You could if you felt it necessary, have him neutered but there aren’t any guarantees that it will stop the behaviour.

Licking things

Licking is your Cockapoo saying “I love you”. Dogs will also lick the dominant animal (you) to show they are submissive. It could also be because you just taste good.

Dogs groom themselves by licking, and just like some kids suck their thumbs, it could be self-soothing for your pooch.

Exploring with you

Your dog is a modern day Daniel ‘Bone’ and loves to explore. While a visit to the local park is always appreciated, trips to unexplored places present new sights, sounds and smells. And different routes will work different muscles, which builds his strength and endurance.

 Eating alone

Dogs and humans differ when it comes to eating. We like to eat with people, in fact, no one wants to eat alone in the cafeteria or at a restaurant, whereas dogs prefer it that way.

This goes back to when they lived in the wild and would need to protect their food from the alpha male.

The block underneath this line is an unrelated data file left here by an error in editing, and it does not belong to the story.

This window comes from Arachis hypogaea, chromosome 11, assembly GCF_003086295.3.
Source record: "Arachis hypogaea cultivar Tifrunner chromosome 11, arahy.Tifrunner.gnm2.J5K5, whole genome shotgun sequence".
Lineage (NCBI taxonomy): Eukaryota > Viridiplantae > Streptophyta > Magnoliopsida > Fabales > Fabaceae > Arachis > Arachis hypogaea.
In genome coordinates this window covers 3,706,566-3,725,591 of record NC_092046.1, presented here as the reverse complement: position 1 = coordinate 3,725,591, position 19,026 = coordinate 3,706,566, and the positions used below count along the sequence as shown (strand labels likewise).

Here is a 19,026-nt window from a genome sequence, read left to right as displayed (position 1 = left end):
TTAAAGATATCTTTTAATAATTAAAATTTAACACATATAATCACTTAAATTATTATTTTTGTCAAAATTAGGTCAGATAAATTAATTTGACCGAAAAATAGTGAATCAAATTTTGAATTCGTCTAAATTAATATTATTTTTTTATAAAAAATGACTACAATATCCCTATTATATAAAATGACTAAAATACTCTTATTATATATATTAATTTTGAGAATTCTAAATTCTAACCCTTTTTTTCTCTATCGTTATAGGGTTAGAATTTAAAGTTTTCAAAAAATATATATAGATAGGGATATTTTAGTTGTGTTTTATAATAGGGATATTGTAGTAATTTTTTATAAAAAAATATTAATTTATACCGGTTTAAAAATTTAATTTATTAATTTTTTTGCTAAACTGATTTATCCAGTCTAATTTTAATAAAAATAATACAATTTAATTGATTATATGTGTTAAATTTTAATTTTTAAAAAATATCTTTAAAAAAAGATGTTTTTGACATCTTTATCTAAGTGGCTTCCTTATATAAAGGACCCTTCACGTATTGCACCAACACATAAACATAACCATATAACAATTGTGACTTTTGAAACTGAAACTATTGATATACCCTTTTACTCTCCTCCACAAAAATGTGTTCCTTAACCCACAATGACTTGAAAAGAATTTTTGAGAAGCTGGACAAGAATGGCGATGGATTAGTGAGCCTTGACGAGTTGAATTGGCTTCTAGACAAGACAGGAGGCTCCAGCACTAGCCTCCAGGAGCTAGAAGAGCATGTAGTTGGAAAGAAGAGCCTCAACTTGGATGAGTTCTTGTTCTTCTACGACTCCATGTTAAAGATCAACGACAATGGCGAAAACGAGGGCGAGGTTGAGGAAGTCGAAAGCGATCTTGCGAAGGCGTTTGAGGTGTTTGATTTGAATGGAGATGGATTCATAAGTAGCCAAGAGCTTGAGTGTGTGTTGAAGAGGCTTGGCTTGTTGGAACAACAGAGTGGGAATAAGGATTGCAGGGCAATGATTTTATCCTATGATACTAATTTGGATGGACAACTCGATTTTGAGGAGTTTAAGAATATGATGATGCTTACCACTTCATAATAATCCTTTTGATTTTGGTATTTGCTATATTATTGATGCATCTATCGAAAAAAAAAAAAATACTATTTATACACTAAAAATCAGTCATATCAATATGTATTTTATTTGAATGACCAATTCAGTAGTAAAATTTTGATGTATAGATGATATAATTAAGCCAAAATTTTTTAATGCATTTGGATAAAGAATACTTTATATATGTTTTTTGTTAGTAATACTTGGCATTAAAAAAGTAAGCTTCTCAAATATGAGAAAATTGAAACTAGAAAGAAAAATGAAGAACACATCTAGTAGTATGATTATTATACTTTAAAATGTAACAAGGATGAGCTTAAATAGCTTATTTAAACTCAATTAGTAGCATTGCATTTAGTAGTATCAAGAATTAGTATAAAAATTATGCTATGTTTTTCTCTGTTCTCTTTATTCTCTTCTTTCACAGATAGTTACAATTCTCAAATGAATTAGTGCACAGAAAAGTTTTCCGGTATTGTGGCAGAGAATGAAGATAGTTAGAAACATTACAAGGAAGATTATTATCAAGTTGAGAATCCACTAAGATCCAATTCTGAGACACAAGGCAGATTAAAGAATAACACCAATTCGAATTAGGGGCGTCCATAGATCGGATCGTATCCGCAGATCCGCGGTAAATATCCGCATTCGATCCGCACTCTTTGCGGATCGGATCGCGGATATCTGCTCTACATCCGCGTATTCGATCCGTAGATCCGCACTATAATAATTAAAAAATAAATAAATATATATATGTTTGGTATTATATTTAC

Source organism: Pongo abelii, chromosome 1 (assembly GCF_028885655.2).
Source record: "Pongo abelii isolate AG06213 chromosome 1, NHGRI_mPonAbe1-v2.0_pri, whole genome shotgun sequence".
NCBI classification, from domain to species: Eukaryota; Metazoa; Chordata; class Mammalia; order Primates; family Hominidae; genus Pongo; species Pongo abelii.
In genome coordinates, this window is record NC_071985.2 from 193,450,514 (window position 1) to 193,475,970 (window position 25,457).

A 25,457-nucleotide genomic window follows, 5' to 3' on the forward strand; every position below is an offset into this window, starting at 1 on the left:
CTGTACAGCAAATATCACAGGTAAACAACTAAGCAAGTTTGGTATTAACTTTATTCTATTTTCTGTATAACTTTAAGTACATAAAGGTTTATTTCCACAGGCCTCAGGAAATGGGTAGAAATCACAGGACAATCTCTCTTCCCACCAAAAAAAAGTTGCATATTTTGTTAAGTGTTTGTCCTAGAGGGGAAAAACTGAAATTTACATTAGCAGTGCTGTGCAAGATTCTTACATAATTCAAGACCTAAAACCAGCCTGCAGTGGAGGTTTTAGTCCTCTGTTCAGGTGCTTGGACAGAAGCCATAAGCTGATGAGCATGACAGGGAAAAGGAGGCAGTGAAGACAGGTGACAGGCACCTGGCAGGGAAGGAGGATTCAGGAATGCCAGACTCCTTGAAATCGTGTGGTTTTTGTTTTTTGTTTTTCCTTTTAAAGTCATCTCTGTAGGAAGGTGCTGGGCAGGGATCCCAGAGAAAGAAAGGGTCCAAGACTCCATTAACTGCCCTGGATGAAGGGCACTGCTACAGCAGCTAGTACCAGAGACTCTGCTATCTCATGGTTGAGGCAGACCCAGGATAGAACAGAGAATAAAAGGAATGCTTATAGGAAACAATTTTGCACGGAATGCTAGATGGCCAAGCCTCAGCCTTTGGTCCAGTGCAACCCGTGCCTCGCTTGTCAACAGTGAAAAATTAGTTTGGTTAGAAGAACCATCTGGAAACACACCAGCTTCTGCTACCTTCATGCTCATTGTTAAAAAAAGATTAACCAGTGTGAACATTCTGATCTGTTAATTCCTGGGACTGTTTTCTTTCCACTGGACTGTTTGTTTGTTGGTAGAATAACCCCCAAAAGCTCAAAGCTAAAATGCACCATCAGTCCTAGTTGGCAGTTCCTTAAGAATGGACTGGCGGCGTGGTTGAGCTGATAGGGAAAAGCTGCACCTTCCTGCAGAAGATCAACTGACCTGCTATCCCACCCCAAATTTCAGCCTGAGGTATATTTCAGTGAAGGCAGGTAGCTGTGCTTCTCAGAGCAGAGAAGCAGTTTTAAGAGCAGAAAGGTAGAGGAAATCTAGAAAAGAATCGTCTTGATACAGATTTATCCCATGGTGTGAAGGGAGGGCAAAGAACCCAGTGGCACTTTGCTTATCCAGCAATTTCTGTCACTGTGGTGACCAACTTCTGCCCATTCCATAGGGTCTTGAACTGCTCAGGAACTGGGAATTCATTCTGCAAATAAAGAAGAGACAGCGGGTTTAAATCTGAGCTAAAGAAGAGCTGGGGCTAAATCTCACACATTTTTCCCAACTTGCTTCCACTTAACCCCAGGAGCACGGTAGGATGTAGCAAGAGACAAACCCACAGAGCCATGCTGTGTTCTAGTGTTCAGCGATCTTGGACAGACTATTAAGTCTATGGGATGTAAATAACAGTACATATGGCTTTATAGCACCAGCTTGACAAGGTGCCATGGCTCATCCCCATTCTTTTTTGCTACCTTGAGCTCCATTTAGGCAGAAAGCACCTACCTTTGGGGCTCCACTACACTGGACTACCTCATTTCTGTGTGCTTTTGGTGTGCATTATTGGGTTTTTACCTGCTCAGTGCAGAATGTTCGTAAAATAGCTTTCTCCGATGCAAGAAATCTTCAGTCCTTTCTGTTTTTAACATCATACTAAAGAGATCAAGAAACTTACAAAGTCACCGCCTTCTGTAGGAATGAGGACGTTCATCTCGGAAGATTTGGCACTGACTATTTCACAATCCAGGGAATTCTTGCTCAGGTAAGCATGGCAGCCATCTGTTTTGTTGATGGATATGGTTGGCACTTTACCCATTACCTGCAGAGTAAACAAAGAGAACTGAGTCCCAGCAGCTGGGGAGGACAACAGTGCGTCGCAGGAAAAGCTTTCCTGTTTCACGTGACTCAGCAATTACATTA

Don’t take it personally when your pup takes his food or treat to another room to eat.

Shadowing you

“I introduce my Cockapoo to people as “my shadow”. Actually, now that I think about it, that’s what I should have named her.” Nick

Your Cockapoo likes, no, loves being by your side. He is telling everyone that you are his and he is yours, and he is protecting you. And anyone that wants to get to you will need to go through him.

Frozen treats

Cockapoos love ‘pupsicles’, or any other frozen treats, especially during the hot months. Because they sweat through the pads on their feet, dogs will use their tongue to regulate their temperature.

Panting lets the hot air out and takes cool air in, and a frozen treat speeds up the process.


Have you ever watched your Cockapoo get ready to settle in for the night? There’s digging and pawing, and nudging and circling. And then more circling with a little bit of pawing and then one last circle.

This is called nesting, and it goes back to when they lived outdoors in the wild. Like they did back then, your pooch is making his sleep area comfortable and marking it with his scent.